I take the subway to the International Council of Churches headquarters (known around the University of Columbia as "The God Box") to discuss how Kellogg College can help deliver educational programmes in developing countries. The meeting goes well, so I'm buoyed up for my voyage on the Queen Mary 2 as part of Oxford University's contract to provide Cunard with an academic programme. From the cab, we glimpse the magnificent ship between high-rise buildings. When we arrive, longshoremen seize our bags and disappear with them.
The first of today's lectures is by Michael Beloff QC, president of Trinity College, Oxford, on the differing approaches to appointing judges and juries in the UK and the US. His lecture is witty and authoritative. The audience, as for most sessions, consists mostly of US faculty members and other professionals, as well as the QM2 public. The auditorium seats 500 and can convert to a world-class planetarium - teaching facilities that would be the envy of any university.
"Remember to set your watches forward one hour tonight" - the first of five time zones we'll cross on this voyage. Fortunately, melatonin seems to be as effective for gradual shiplag as for one-off jetlag.
I enjoy Kariann Yokota's lecture on how postrevolutionary US began distinguishing itself from its colonial origins. Yokota, a rising star in the Yale University history faculty, tells how dependence on British-made goods and cultural artifacts declined only gradually (and why Americans use their forks differently). Much discussion at dinner on this.
This morning is devoted to literature. Sunday Times fiction editor Peter Kemp's terrific overview of the crime novel genre sets the scene for P. D. James, who analyses her approach to crime fiction to a packed auditorium. Her enthusiasm and rapport with the audience is a delight to observe. Afterwards, I take a turn around the deck seven boardwalk - six circuits amount to 2.2 miles.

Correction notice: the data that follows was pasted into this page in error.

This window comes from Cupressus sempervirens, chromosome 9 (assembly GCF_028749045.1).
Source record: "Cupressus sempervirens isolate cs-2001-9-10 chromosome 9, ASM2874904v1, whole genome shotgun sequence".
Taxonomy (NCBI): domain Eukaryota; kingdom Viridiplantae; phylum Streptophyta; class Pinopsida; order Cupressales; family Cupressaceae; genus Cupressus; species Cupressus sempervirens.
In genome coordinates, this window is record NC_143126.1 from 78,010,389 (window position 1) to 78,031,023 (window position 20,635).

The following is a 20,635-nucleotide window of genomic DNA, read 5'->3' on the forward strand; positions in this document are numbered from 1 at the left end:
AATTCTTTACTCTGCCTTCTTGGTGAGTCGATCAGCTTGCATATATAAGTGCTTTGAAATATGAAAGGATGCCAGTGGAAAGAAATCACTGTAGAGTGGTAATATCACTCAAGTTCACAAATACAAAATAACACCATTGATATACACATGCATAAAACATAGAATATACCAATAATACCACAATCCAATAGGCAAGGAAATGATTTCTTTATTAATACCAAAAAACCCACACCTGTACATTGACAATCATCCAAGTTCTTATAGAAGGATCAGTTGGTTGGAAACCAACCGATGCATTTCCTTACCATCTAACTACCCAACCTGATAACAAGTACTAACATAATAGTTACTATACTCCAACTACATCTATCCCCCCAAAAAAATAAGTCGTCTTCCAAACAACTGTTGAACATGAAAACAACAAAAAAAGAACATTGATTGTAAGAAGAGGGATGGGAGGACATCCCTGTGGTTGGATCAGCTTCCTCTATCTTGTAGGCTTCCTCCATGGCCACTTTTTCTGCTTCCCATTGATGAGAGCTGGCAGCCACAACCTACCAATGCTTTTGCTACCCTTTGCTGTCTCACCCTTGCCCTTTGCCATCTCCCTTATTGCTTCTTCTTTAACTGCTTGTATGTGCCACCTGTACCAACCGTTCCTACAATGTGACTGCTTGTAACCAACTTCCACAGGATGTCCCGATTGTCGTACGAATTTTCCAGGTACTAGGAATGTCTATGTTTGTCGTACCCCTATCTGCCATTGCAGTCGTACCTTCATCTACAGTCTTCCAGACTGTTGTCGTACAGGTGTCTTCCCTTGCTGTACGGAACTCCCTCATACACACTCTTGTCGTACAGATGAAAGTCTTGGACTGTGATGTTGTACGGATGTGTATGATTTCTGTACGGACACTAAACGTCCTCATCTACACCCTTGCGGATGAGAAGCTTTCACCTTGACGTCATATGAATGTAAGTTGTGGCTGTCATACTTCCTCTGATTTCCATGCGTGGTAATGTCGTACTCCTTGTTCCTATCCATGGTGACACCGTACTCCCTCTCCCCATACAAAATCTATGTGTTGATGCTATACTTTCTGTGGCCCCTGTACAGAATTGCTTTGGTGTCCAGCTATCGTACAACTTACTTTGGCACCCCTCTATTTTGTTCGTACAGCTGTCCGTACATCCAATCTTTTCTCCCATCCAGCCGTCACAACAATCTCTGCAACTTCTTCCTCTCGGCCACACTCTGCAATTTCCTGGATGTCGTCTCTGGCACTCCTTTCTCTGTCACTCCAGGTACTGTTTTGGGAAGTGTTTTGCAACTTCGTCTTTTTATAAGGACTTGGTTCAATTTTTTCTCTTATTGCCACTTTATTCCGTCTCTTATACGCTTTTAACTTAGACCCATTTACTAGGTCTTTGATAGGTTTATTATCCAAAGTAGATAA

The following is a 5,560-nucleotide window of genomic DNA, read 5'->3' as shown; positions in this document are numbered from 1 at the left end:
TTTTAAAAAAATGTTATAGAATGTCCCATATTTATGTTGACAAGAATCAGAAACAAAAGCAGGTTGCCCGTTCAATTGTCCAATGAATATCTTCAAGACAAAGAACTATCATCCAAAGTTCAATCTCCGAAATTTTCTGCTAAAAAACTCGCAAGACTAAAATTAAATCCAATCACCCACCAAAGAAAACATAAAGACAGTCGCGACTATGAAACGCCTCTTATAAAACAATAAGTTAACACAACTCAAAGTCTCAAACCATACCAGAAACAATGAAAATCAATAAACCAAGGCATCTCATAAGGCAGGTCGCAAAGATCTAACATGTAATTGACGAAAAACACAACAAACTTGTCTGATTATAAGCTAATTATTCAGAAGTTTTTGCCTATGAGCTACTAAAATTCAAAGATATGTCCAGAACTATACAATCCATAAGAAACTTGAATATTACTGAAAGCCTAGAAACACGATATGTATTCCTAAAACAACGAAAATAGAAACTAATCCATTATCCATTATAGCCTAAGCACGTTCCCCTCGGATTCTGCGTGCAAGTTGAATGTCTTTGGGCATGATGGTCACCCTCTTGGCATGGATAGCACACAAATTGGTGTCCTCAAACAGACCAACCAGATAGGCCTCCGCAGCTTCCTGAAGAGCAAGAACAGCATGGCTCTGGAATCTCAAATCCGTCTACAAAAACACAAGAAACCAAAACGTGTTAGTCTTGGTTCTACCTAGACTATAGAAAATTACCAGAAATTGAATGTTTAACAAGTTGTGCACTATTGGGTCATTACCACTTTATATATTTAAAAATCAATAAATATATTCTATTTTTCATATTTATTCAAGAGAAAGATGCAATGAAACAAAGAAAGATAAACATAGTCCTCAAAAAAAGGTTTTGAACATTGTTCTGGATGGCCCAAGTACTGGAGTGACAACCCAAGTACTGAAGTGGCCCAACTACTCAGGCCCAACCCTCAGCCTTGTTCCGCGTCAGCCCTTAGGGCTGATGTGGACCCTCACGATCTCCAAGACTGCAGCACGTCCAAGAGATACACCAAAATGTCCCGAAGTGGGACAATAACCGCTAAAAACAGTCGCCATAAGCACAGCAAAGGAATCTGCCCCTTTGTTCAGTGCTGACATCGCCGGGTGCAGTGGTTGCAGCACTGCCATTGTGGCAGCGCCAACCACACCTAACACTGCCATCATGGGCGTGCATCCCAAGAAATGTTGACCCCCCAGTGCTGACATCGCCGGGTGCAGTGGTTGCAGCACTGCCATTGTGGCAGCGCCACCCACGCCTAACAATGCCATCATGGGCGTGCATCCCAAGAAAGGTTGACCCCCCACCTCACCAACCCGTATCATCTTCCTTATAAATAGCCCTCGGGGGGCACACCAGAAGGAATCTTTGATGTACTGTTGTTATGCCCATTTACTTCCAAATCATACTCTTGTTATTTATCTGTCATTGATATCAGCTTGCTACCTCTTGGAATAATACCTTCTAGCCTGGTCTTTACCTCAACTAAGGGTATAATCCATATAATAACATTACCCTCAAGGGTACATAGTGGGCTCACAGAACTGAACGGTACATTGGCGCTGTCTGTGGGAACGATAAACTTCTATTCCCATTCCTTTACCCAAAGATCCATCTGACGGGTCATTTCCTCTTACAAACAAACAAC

I deliver another lecture. The planetarium shows are popular, so I talk about the evolution of ideas about the universe, focusing on distance measurements to stars and galaxies and their chronological development. At dinner we discuss Tom Stoppard's Jumpers and his characters' propensity for combining academic specialties with gymnastic expertise. We wonder if future QM2 lecturers should be expected to perform on the podium and on the dance floor. We decide not.
Smashing talks from Julie Brown of Royal Holloway on music in the movies and Janet Harris, an Oxford colleague, on evidence-based approaches to health, including the efficacy of aspirin for people diagnosed with heart disease. I decide to continue my 100mg a day on grounds of age.
We (reluctantly) disembark at 9am into a hazy Southampton morning. Back in the office, we discuss plans for the new Kellogg College site. Later, I meet students on our masters course in human rights law - hugely enjoyable and very humbling. This concludes a varied week, even by lifelong learning standards. And I don't have to set my clock forward tonight.
Geoffrey Thomas is president of Kellogg College and director of the department for continuing education at Oxford University.